The report is well written, and comes with several insightful and well placed warnings. Amnesty International is ringing the alarm bells, and points out that the governments of Europe are now the biggest threats to their own nations and freedom of their people:

“Ultimately, however, the threat to the life of a nation – to social cohesion, to the functioning of democratic institutions, to respect for human rights and the rule of law – does not come from the isolated acts of a violent criminal fringe (…), but from governments and societies that are prepared to abandon their own values in confronting them.”

Terms like “the enemy” and “terrorism” have always been deliberately vague. This is now causing real problems when such vague and undefined terms are used as part of laws:

Because there is no universally agreed definition of “terrorism” under international law, states and international bodies have created their own. In that process, over the years, definitions of terrorism have become ever more vague and overly broad. This lack of clarity in many counter-terrorism laws has led, in turn, to a lack of certainty regarding what precisely constitutes an act of terrorism. If people can’t tell whether their conduct would amount to a crime, they cannot adjust their behaviour to avoid criminality. The consequences can be significant, ranging from the profiling of members of certain groups thought to be more inclined toward “radicalization”, “extremism”, or criminality based on stereotypes – i.e. guilt by association – to the outright misuse by states of laws that define terrorism loosely to deliberately target political opponents, human rights defenders, journalists, environmental activists, artists, and labour leaders.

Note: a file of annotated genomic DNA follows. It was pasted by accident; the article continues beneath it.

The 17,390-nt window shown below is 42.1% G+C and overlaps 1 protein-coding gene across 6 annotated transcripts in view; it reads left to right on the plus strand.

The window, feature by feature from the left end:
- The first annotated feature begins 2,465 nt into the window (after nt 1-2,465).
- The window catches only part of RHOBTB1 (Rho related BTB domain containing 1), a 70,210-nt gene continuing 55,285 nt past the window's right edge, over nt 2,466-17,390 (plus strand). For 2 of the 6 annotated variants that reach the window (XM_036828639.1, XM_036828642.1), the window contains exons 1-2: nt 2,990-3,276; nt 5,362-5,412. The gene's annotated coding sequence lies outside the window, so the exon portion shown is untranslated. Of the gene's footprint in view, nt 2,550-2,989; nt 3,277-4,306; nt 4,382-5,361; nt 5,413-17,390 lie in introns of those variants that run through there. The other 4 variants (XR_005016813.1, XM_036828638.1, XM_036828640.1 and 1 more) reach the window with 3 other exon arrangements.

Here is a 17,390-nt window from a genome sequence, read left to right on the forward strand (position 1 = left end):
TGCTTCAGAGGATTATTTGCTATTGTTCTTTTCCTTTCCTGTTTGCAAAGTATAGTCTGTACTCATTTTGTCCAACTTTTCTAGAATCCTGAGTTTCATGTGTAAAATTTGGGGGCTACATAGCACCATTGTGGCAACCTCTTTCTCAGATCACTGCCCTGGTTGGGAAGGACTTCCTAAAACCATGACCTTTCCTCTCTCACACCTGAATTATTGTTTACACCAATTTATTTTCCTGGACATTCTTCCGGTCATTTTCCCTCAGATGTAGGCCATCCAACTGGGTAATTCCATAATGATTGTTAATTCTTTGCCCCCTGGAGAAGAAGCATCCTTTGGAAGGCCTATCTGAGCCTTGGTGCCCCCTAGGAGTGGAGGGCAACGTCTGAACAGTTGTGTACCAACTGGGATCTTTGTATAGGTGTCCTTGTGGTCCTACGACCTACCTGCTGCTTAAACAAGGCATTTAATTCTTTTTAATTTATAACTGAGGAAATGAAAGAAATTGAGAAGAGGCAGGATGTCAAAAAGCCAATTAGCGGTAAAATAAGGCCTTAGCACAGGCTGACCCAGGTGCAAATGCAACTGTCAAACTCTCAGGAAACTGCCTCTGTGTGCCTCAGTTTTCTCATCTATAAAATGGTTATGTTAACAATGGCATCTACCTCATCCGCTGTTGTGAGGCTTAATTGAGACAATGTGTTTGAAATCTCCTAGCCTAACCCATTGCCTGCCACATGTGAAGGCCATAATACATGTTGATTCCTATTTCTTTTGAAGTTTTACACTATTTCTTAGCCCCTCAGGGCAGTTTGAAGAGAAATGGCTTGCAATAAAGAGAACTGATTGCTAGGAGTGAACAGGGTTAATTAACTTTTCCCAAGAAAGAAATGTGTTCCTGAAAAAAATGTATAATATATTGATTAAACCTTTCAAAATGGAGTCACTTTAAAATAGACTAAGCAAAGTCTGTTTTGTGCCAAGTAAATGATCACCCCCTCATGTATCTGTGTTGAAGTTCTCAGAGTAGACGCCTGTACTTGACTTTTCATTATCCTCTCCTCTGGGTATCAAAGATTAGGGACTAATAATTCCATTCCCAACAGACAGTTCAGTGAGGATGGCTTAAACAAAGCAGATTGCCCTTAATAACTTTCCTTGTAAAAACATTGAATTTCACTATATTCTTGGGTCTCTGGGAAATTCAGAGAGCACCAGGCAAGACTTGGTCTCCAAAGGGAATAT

Mass surveillance is still illegal and against Human Rights:

Any communications surveillance measure used must be strictly necessary and, to the extent that it interferes with people’s rights, must be proportionate in the particular circumstances of each case. The cornerstone of lawful communications surveillance is that it is individualized and based on reasonable suspicion of wrongdoing.

Indiscriminate mass surveillance, in effect a fishing expedition and “just-in-case” retention of people’s communications and data, is the antithesis of this. States may refer to indiscriminate mass surveillance practices by other names – “bulk” rather than “mass”, “collection” or “interception” rather than “surveillance” – but linguistic gymnastics do not make the practices conform to human rights standards.